The future of Montclair’s pre-K program came up for discussion at the Feb. 7 Board of Education workshop meeting, but not without some tense moments over the subject of money.

The board presented a first draft of a resolution concerning the district’s pre-K program. If approved, the resolution will have the board support all state and local efforts to provide public money for pre-K, and have the district begin exploring how to implement a range of publicly financed pre-K options.

Montclair became one of the first towns in New Jersey to start a public pre-K program in the 1970s. But the district was forced to cut the program in 1996 because of budget issues. In 1998, the Montclair Community Pre-K was founded to help meet the need.

Board member Jevon Caldwell-Gross said that he agreed with the resolution but that he wondered if the board should start looking into public pre-K once the new superintendent was in place.

“Why wouldn’t we be looking at preschool?” board member Jessica de Koninck asked. “I think we’re really just talking about the end date.”

The conversation became tense when board member Joe Kavesh mentioned the subject of financing.

“Show me the money,” Kavesh said.

“What in this resolution do you think we can’t afford right now?” de Koninck asked. “To say that we don’t have the money is to say that we don’t have the money for a lot of things. Maybe I’m an idiot but I’m not seeing what in this resolution is a cost item.”

Board member Anne Mernin said that even though there were still questions about whether the funding would go through, it was possible that the board could get some useful data out of an early discussion of pre-K expansion.

“Just to answer you, Joe, this is not about finding money in a local budget for preschool expansion,” board member Eve Robinson said, adding that the state was providing financing opportunities for districts seeking to expand their pre-K offerings. She then went into detail about the founding of Montclair’s pre-K system and the MCPK.

She said that Montclair had been the first district in the state to implement the theory of multiple intelligences in its pre-K program. “We need to get back to being the fine early childhood district that we once were,” she said.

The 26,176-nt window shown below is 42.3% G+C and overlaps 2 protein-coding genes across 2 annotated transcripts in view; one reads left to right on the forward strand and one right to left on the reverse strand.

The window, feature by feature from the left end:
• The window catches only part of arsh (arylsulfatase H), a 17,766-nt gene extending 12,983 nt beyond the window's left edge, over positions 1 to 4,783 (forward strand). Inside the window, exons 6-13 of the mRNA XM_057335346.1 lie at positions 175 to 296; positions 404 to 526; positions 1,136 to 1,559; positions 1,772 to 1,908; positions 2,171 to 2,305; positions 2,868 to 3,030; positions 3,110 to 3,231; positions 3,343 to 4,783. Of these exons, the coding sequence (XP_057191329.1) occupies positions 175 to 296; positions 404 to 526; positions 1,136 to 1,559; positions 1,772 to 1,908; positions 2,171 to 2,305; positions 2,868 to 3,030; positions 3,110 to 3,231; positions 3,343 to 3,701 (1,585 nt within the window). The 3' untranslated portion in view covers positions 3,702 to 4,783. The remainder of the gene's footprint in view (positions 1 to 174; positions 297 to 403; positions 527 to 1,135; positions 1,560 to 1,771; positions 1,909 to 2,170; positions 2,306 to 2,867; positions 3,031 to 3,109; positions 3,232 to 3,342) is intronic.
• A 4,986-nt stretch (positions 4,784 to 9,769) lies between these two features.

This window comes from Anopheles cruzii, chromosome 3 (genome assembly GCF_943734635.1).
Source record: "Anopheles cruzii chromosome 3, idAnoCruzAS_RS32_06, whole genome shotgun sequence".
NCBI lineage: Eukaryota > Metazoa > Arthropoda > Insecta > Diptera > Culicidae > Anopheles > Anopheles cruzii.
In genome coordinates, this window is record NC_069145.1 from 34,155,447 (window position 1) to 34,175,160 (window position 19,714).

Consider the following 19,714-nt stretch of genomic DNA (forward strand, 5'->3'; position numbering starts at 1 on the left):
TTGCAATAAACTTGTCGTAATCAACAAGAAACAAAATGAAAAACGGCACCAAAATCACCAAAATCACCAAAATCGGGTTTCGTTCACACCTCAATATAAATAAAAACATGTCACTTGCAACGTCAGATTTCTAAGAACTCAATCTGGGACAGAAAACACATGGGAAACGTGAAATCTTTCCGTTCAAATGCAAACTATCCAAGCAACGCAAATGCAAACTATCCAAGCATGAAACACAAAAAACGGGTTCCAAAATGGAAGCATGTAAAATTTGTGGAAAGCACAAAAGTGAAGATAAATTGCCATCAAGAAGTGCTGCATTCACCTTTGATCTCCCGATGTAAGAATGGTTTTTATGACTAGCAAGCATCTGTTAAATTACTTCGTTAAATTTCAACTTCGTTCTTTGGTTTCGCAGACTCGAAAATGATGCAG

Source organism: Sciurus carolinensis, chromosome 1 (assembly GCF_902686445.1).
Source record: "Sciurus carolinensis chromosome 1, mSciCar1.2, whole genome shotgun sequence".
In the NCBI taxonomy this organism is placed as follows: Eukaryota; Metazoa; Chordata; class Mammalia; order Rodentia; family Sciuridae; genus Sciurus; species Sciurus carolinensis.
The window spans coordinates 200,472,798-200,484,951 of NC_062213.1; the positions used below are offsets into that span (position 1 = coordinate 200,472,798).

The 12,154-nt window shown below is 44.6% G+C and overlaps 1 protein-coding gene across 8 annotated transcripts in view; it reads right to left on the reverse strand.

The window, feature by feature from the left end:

Robinson said that the resolution was to prepare Montclair to be eligible to receive money from the state.

“So we have always had a commitment to public pre-K that has always been backed up by public dollars. Your tax dollars, Joe, have been paying for public pre-K for 20 years,” Robinson said.

The audience applauded at the end of Robinson’s speech.

“Thank you for the history lesson. I, of course, grew up in this township,” Kavesh said, adding that he had attended Nishuane, Bradford, Hillside and Glenfield. “So do not ever lecture me about the township,” he said. “I will forget more about Montclair than you will ever know. I stand by my concerns, my fiscal concerns, they are valid and I stand by them.”

Kavesh’s remarks were met with some murmurs and head-shaking from the audience.

In the public comment period, Stephanie Fitzgerald, the executive director of the MCPK, thanked the board for considering a resolution. “We would do ourselves a tremendous disservice if we didn’t get going now,” Fitzgerald said.

Diane Anglin, a former member of MCPK’s board of trustees, also thanked the board for considering the resolution.

“To your point, Mr. Kavesh, it actually saves money in the long run, if we invest in the kids early,” Barbara Reisman said.

In a follow-up interview Tuesday, Kavesh said, “I take my role as a trustee very seriously. It’s an enormous responsibility. I approach every issue that comes before the board with a few things in mind. Is this in the best interest of our kids? Is this something that’s in the best interests of the district? And is this something that the district can afford?” He added, “Publicly funded Pre-K for three- and four-year-olds is a noble and wonderful concept. Whether we can afford it as a district in 2019, 2020 and beyond is another question. I take the district’s finances very seriously. I wish that money grew on trees, but it does not.”

Robinson declined to comment further on the matter on Tuesday.